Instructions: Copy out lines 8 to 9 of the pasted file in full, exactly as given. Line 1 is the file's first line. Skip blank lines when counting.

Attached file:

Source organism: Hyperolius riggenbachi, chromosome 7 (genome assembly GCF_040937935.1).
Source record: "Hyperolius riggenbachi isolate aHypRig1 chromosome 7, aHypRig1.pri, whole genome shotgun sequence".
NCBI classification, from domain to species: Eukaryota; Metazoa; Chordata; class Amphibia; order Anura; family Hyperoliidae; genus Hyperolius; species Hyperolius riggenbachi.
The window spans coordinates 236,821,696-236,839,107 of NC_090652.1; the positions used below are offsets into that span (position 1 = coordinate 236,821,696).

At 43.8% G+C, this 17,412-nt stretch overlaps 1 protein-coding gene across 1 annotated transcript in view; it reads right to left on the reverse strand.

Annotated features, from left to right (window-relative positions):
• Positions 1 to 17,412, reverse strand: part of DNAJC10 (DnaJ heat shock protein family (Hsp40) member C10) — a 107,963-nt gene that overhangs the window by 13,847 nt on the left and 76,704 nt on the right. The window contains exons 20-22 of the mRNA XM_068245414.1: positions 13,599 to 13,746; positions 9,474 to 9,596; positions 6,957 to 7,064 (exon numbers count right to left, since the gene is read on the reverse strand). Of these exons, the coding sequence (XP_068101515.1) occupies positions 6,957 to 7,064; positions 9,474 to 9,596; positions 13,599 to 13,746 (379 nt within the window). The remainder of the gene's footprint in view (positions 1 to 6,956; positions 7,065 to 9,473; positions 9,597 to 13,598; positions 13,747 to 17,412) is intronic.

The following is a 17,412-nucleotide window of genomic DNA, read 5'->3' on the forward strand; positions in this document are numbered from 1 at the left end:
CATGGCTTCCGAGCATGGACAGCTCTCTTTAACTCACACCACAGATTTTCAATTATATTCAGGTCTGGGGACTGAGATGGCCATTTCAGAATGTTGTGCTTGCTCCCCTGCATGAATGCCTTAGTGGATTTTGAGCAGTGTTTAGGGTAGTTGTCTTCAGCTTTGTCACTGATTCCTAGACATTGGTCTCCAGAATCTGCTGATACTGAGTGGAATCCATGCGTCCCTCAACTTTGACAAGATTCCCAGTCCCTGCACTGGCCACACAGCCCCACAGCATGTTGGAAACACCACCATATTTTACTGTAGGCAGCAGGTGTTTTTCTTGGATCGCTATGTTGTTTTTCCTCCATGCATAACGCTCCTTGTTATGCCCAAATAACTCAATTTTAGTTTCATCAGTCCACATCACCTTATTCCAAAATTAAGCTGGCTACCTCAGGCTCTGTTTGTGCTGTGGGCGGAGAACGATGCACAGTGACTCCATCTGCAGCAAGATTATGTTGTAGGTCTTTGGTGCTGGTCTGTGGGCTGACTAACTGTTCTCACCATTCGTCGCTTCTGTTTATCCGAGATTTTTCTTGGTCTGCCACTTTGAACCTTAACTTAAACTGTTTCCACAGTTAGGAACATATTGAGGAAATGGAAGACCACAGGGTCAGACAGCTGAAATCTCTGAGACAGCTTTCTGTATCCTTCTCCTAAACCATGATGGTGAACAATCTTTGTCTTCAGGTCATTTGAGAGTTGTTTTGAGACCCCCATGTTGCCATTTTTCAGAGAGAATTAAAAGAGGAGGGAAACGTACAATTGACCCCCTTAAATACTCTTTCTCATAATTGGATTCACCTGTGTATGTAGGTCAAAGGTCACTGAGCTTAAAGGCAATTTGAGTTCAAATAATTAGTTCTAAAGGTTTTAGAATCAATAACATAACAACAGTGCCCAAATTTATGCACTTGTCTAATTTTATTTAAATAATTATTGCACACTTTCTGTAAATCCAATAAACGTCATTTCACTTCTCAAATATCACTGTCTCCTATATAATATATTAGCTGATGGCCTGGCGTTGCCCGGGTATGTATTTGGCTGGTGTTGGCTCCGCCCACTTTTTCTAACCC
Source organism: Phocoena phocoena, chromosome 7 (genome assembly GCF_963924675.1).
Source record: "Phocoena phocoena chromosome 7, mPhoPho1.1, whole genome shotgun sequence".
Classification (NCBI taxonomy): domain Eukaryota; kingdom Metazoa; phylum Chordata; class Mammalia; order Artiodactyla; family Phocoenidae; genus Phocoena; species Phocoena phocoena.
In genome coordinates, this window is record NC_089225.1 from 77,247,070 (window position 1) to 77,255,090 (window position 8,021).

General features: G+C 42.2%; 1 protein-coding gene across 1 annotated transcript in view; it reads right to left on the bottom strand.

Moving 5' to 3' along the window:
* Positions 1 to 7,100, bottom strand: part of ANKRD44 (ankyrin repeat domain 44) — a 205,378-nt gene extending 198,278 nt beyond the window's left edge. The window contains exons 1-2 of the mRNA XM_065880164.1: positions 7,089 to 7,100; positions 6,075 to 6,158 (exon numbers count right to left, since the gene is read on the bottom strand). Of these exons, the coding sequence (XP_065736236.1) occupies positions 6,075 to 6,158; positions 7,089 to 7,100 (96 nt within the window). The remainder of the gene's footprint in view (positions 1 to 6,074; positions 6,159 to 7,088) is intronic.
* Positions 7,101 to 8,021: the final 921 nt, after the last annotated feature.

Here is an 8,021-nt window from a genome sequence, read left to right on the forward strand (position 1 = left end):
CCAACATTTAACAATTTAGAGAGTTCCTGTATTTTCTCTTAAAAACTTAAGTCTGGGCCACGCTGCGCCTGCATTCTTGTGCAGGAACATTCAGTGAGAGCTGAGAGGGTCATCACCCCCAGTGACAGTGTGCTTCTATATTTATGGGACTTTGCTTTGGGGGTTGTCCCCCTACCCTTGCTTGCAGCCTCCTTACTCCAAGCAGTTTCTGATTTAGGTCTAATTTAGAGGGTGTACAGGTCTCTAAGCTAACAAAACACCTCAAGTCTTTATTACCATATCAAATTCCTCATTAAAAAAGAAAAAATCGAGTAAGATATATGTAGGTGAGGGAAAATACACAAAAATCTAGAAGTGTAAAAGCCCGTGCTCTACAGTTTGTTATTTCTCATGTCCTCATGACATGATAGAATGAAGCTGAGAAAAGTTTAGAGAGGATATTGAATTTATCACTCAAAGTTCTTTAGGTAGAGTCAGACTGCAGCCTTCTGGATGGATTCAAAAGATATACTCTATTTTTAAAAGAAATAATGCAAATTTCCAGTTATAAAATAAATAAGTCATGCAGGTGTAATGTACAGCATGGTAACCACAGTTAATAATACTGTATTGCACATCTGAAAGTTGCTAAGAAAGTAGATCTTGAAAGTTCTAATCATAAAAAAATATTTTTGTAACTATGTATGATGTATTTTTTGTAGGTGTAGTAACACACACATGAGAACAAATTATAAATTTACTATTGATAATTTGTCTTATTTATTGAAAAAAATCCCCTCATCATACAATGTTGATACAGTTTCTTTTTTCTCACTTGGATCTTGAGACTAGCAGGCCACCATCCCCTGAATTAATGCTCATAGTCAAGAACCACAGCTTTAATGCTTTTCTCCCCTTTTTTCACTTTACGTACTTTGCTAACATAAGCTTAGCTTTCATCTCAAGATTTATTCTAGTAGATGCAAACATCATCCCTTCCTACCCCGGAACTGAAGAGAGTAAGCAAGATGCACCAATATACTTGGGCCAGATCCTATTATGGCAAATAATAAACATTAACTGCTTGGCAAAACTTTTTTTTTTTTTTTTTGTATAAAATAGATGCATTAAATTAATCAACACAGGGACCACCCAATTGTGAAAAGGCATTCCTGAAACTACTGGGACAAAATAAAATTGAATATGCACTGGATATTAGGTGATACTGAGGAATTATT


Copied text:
The following is a 17,412-nucleotide window of genomic DNA, read 5'->3' on the forward strand; positions in this document are numbered from 1 at the left end:
CATGGCTTCCGAGCATGGACAGCTCTCTTTAACTCACACCACAGATTTTCAATTATATTCAGGTCTGGGGACTGAGATGGCCATTTCAGAATGTTGTGCTTGCTCCCCTGCATGAATGCCTTAGTGGATTTTGAGCAGTGTTTAGGGTAGTTGTCTTCAGCTTTGTCACTGATTCCTAGACATTGGTCTCCAGAATCTGCTGATACTGAGTGGAATCCATGCGTCCCTCAACTTTGACAAGATTCCCAGTCCCTGCACTGGCCACACAGCCCCACAGCATGTTGGAAACACCACCATATTTTACTGTAGGCAGCAGGTGTTTTTCTTGGATCGCTATGTTGTTTTTCCTCCATGCATAACGCTCCTTGTTATGCCCAAATAACTCAATTTTAGTTTCATCAGTCCACATCACCTTATTCCAAAATTAAGCTGGCTACCTCAGGCTCTGTTTGTGCTGTGGGCGGAGAACGATGCACAGTGACTCCATCTGCAGCAAGATTATGTTGTAGGTCTTTGGTGCTGGTCTGTGGGCTGACTAACTGTTCTCACCATTCGTCGCTTCTGTTTATCCGAGATTTTTCTTGGTCTGCCACTTTGAACCTTAACTTAAACTGTTTCCACAGTTAGGAACATATTGAGGAAATGGAAGACCACAGGGTCAGACAGCTGAAATCTCTGAGACAGCTTTCTGTATCCTTCTCCTAAACCATGATGGTGAACAATCTTTGTCTTCAGGTCATTTGAGAGTTGTTTTGAGACCCCCATGTTGCCATTTTTCAGAGAGAATTAAAAGAGGAGGGAAACGTACAATTGACCCCCTTAAATACTCTTTCTCATAATTGGATTCACCTGTGTATGTAGGTCAAAGGTCACTGAGCTTAAAGGCAATTTGAGTTCAAATAATTAGTTCTAAAGGTTTTAGAATCAATAACATAACAACAGTGCCCAAATTTATGCACTTGTCTAATTTTATTTAAATAATTATTGCACACTTTCTGTAAATCCAATAAACGTCATTTCACTTCTCAAATATCACTGTCTCCTATATAATATATTAGCTGATGGCCTGGCGTTGCCCGGGTATGTATTTGGCTGGTGTTGGCTCCGCCCACTTTTTCTAACCC